City Council Considers the Convention Center
Plans big and small for the city center
There's no regular City Council meeting this week – the next is April 11 – and the main occupation this week was Tuesday's special called meeting (held at the Central Library) to ponder the ever-fascinating Austin Convention Center. The occasion was the official presentation of "Frameworks for Placemaking," the report prepared by UT-Austin's Center for Sustainable Development, a division of the School of Architecture (with help from the McCombs School of Business). A panel of researchers, led by CSD's Dean Almy, delivered a slide-heavy version of the just-released report, commissioned by Council in December of 2017. Emphasizing its role as "analysts, not advocates," the team presented a range of options for the 27-year-old Convention Center, from minimal repairs and upgrades to complete replacement, with a range of intermediate possibilities.
The subtitle of the report is "Alternative Futures for the Austin Convention District," and the report intriguingly considers the Center as the nexus of four "vectors" crossing that district from north to south (along Waller Creek to Lady Bird Lake) and east and west (from Shoal Creek to Waller Creek and East Austin beyond). When it was built in 1992, the Center was at the southeast corner of Downtown – in the years since, it has become the center of a rapidly developing "Southeast Quadrant" extending to Rainey and E. Cesar Chavez. Any redesign or reconfiguration, the team emphasized, should consider the building as embedded in, and ideally integrated with, a lively larger neighborhood.
While the CSD team was careful to make no direct recommendations (and punted on Council requests to choose a "preferred" scenario), it does argue that "major civic institutions like a convention center should not exist in isolation, but should serve the city in which they are embedded." The fundamental questions the report considers are: "Can an expanded convention center be used as a vehicle to create a better functioning city? If so, how?"
The 295-page report – barely summarized in Tuesday's presentation – offers several variations on five future convention center scenarios. If the decision were made to expand, the options range from incremental additions to a complete replacement, with additional capacity most likely to the west of the current structure, where there are fewer constraints than in the other three directions. But Almy enthusiastically noted the possibilities of re-orienting the complex to integrate a revitalized Waller Creek, and even the admittedly "optimistic" potential of Reconnect Austin's campaign to lower I-35 below ground level and connect Waller Creek parkland with the Second Street corridor. (On Wednesday, the Congress for the New Urbanism identified I-35 through Downtown as one of 10 "freeways without futures" across the nation that deserve to be torn down.)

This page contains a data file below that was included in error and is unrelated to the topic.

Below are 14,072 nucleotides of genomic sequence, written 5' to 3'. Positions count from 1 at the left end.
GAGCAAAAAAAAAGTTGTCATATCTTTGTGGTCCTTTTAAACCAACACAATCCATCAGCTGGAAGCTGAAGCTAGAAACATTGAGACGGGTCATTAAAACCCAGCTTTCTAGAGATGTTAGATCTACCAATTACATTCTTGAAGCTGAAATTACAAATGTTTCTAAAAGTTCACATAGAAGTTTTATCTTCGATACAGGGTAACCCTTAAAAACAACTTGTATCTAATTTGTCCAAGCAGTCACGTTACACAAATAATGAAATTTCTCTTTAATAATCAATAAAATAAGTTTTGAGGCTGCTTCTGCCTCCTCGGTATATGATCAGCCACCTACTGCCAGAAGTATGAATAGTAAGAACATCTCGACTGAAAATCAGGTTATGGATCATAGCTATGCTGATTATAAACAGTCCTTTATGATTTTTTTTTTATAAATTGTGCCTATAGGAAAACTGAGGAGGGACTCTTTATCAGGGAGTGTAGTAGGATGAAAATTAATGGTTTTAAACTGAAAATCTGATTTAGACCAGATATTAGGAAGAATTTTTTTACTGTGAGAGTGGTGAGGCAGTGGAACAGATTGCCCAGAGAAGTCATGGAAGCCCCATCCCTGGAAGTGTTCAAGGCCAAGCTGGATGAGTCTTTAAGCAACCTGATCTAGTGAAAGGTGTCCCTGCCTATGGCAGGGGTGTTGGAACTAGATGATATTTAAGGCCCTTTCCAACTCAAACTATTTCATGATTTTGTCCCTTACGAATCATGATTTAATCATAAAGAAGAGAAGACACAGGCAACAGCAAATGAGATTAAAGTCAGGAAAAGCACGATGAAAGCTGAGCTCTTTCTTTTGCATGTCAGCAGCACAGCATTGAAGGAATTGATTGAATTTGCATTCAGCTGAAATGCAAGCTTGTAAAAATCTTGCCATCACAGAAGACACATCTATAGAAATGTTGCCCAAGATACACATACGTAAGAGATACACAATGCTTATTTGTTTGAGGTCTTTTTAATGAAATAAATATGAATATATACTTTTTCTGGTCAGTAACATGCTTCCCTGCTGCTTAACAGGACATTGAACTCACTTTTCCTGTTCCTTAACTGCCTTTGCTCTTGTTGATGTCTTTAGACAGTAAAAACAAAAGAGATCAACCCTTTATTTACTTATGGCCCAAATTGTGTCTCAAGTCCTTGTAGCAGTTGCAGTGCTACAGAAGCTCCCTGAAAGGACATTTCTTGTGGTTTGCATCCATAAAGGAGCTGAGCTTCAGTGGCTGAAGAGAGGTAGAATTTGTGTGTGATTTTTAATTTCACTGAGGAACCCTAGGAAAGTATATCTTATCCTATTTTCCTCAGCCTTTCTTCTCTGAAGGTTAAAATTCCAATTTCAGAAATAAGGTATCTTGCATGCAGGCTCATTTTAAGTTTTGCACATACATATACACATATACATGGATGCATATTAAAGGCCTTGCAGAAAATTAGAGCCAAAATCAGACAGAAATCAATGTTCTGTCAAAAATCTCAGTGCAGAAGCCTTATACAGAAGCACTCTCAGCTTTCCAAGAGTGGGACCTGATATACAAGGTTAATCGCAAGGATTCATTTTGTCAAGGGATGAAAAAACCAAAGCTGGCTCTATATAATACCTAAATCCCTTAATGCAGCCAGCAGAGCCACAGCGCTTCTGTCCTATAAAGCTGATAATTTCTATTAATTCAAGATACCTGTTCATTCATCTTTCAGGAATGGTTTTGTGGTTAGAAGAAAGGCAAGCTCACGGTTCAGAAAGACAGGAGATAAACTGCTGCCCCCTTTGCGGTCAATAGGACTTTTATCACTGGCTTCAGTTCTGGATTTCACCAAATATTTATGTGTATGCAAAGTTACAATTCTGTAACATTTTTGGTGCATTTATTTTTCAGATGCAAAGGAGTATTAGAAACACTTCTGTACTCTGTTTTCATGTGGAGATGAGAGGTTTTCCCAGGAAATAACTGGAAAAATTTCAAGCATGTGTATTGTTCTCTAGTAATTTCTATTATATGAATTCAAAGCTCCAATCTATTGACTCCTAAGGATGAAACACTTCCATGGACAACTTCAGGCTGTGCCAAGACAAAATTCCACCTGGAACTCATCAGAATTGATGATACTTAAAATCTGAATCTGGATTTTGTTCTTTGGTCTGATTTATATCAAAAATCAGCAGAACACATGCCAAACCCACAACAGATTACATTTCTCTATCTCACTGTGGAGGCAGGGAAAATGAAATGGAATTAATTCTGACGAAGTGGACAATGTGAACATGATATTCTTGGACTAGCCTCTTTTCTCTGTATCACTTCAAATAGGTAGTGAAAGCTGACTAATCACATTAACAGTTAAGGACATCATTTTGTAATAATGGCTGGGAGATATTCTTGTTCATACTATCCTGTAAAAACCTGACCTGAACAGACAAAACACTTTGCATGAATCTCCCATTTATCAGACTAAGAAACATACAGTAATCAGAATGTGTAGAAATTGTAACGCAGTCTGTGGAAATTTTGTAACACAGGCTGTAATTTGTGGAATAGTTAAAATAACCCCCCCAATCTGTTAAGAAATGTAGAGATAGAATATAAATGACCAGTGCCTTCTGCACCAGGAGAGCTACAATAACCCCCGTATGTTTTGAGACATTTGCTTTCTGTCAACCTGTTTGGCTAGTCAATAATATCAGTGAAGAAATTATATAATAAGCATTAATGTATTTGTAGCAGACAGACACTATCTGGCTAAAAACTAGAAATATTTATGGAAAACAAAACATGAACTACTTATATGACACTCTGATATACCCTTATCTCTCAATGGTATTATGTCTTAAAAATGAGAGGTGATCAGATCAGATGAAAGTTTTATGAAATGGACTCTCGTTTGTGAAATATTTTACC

The thinnest aspect of the presentation concerned potential financing, with the CSD researchers briefly summarizing for Council what it already knows – that any project depends on adding 2% to the existing Hotel Occupancy Tax to underwrite Convention Center expansion (a limited use restriction codified in state law). That's a defining piece of Mayor Steve Adler's "Downtown Puzzle" – leveraging HOT funding for expansion and other tourism-related expenses – though Council as a whole has not signed on to that broader project.
Council members asked a few clarifying questions, but the detail work (and more consultation with the research team) now belongs to City Manager Spencer Cronk and his staff. With two new Council members, the politics of Center expansion are uncertain – but support was expressed for the Convention Center's being fully integrated into Downtown life, rather than a tucked-away big-box tourist venue. The long wait for the report has slowed any decisions – even as Almy warned Council that development on property surrounding the Center may begin to foreclose some options.
• CodeCronk: Last week's work session featured Cronk's presentation of his CodeNEXT memo, returning serve to Council, for more precise policy direction on land use code revision.
• Success Succeeds: At its March 28 meeting, Council approved the "Pay for Success" plan that encourages investors (mainly philanthropies) to create funds to address homelessness, with returns based on successful outcomes.
• UnBirthday Presents: Adler endured a belated birthday serenade Thursday, then lamented the looming municipal property tax cap still advancing at the Lege. The mayor warned that the contemplated 2.5% cap would not even keep pace with cost drivers like health insurance or contractual raises, and would impose a "profound and significantly prejudicial and horrible impact on our city." Nothing but good times ahead.